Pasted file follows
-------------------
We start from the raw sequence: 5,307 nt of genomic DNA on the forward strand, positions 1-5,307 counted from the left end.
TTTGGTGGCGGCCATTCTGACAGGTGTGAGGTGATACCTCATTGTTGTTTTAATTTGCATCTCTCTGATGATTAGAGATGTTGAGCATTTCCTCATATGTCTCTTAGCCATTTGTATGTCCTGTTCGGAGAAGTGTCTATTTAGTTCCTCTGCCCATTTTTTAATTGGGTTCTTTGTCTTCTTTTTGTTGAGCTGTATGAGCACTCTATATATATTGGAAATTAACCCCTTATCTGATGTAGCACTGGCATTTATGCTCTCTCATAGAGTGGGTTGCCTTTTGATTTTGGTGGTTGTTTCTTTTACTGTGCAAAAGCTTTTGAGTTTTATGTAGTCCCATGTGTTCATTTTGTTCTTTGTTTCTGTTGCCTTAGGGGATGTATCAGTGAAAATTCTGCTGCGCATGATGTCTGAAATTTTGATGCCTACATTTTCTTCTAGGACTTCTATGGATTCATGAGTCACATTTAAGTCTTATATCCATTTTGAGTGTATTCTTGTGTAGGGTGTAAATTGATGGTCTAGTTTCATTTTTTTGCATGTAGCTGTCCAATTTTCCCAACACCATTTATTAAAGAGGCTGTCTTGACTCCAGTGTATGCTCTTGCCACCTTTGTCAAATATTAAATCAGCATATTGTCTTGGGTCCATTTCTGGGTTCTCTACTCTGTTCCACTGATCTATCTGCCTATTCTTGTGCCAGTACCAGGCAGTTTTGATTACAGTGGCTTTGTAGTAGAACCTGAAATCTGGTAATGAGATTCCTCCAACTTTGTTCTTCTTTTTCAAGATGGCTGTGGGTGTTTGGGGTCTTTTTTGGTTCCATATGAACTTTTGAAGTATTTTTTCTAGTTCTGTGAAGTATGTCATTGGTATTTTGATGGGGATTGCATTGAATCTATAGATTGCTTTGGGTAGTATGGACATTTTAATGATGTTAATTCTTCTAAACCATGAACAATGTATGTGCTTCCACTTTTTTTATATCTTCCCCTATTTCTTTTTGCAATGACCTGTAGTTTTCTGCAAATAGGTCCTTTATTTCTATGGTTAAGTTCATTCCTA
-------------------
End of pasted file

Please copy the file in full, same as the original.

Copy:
We start from the raw sequence: 5,307 nt of genomic DNA on the forward strand, positions 1-5,307 counted from the left end.
TTTGGTGGCGGCCATTCTGACAGGTGTGAGGTGATACCTCATTGTTGTTTTAATTTGCATCTCTCTGATGATTAGAGATGTTGAGCATTTCCTCATATGTCTCTTAGCCATTTGTATGTCCTGTTCGGAGAAGTGTCTATTTAGTTCCTCTGCCCATTTTTTAATTGGGTTCTTTGTCTTCTTTTTGTTGAGCTGTATGAGCACTCTATATATATTGGAAATTAACCCCTTATCTGATGTAGCACTGGCATTTATGCTCTCTCATAGAGTGGGTTGCCTTTTGATTTTGGTGGTTGTTTCTTTTACTGTGCAAAAGCTTTTGAGTTTTATGTAGTCCCATGTGTTCATTTTGTTCTTTGTTTCTGTTGCCTTAGGGGATGTATCAGTGAAAATTCTGCTGCGCATGATGTCTGAAATTTTGATGCCTACATTTTCTTCTAGGACTTCTATGGATTCATGAGTCACATTTAAGTCTTATATCCATTTTGAGTGTATTCTTGTGTAGGGTGTAAATTGATGGTCTAGTTTCATTTTTTTGCATGTAGCTGTCCAATTTTCCCAACACCATTTATTAAAGAGGCTGTCTTGACTCCAGTGTATGCTCTTGCCACCTTTGTCAAATATTAAATCAGCATATTGTCTTGGGTCCATTTCTGGGTTCTCTACTCTGTTCCACTGATCTATCTGCCTATTCTTGTGCCAGTACCAGGCAGTTTTGATTACAGTGGCTTTGTAGTAGAACCTGAAATCTGGTAATGAGATTCCTCCAACTTTGTTCTTCTTTTTCAAGATGGCTGTGGGTGTTTGGGGTCTTTTTTGGTTCCATATGAACTTTTGAAGTATTTTTTCTAGTTCTGTGAAGTATGTCATTGGTATTTTGATGGGGATTGCATTGAATCTATAGATTGCTTTGGGTAGTATGGACATTTTAATGATGTTAATTCTTCTAAACCATGAACAATGTATGTGCTTCCACTTTTTTTATATCTTCCCCTATTTCTTTTTGCAATGACCTGTAGTTTTCTGCAAATAGGTCCTTTATTTCTATGGTTAAGTTCATTCCTA